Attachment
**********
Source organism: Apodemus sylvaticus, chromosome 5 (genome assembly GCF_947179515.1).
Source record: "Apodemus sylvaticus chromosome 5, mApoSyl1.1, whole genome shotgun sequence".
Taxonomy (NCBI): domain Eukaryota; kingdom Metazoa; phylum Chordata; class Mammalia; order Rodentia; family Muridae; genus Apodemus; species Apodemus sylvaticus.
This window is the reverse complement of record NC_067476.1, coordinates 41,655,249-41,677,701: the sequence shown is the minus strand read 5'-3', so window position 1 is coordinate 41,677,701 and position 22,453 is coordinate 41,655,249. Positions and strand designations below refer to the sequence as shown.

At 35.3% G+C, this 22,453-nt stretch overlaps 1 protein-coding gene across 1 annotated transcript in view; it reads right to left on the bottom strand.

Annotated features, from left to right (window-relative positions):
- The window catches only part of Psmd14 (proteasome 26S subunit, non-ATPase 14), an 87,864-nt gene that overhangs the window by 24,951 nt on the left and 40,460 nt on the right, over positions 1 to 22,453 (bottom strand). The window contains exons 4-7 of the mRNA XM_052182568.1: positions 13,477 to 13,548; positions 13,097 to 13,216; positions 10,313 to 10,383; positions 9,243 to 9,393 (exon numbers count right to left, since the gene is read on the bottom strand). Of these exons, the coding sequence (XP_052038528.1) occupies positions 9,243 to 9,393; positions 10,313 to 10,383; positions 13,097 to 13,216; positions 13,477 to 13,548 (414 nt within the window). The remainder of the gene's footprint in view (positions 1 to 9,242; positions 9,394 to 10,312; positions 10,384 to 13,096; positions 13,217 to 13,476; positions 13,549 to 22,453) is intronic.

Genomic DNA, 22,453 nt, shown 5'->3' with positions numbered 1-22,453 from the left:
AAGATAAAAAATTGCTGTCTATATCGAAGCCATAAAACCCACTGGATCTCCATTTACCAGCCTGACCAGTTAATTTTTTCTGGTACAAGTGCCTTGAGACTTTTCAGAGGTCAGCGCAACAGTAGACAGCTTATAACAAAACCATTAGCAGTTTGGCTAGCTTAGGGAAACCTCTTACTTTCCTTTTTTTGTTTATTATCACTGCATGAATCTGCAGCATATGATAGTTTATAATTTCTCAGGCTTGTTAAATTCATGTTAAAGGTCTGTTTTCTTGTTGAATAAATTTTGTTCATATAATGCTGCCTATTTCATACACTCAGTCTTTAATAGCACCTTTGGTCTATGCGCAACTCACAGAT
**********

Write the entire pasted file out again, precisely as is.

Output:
Source organism: Apodemus sylvaticus, chromosome 5 (genome assembly GCF_947179515.1).
Source record: "Apodemus sylvaticus chromosome 5, mApoSyl1.1, whole genome shotgun sequence".
Taxonomy (NCBI): domain Eukaryota; kingdom Metazoa; phylum Chordata; class Mammalia; order Rodentia; family Muridae; genus Apodemus; species Apodemus sylvaticus.
This window is the reverse complement of record NC_067476.1, coordinates 41,655,249-41,677,701: the sequence shown is the minus strand read 5'-3', so window position 1 is coordinate 41,677,701 and position 22,453 is coordinate 41,655,249. Positions and strand designations below refer to the sequence as shown.

At 35.3% G+C, this 22,453-nt stretch overlaps 1 protein-coding gene across 1 annotated transcript in view; it reads right to left on the bottom strand.

Annotated features, from left to right (window-relative positions):
- The window catches only part of Psmd14 (proteasome 26S subunit, non-ATPase 14), an 87,864-nt gene that overhangs the window by 24,951 nt on the left and 40,460 nt on the right, over positions 1 to 22,453 (bottom strand). The window contains exons 4-7 of the mRNA XM_052182568.1: positions 13,477 to 13,548; positions 13,097 to 13,216; positions 10,313 to 10,383; positions 9,243 to 9,393 (exon numbers count right to left, since the gene is read on the bottom strand). Of these exons, the coding sequence (XP_052038528.1) occupies positions 9,243 to 9,393; positions 10,313 to 10,383; positions 13,097 to 13,216; positions 13,477 to 13,548 (414 nt within the window). The remainder of the gene's footprint in view (positions 1 to 9,242; positions 9,394 to 10,312; positions 10,384 to 13,096; positions 13,217 to 13,476; positions 13,549 to 22,453) is intronic.

Genomic DNA, 22,453 nt, shown 5'->3' with positions numbered 1-22,453 from the left:
AAGATAAAAAATTGCTGTCTATATCGAAGCCATAAAACCCACTGGATCTCCATTTACCAGCCTGACCAGTTAATTTTTTCTGGTACAAGTGCCTTGAGACTTTTCAGAGGTCAGCGCAACAGTAGACAGCTTATAACAAAACCATTAGCAGTTTGGCTAGCTTAGGGAAACCTCTTACTTTCCTTTTTTTGTTTATTATCACTGCATGAATCTGCAGCATATGATAGTTTATAATTTCTCAGGCTTGTTAAATTCATGTTAAAGGTCTGTTTTCTTGTTGAATAAATTTTGTTCATATAATGCTGCCTATTTCATACACTCAGTCTTTAATAGCACCTTTGGTCTATGCGCAACTCACAGAT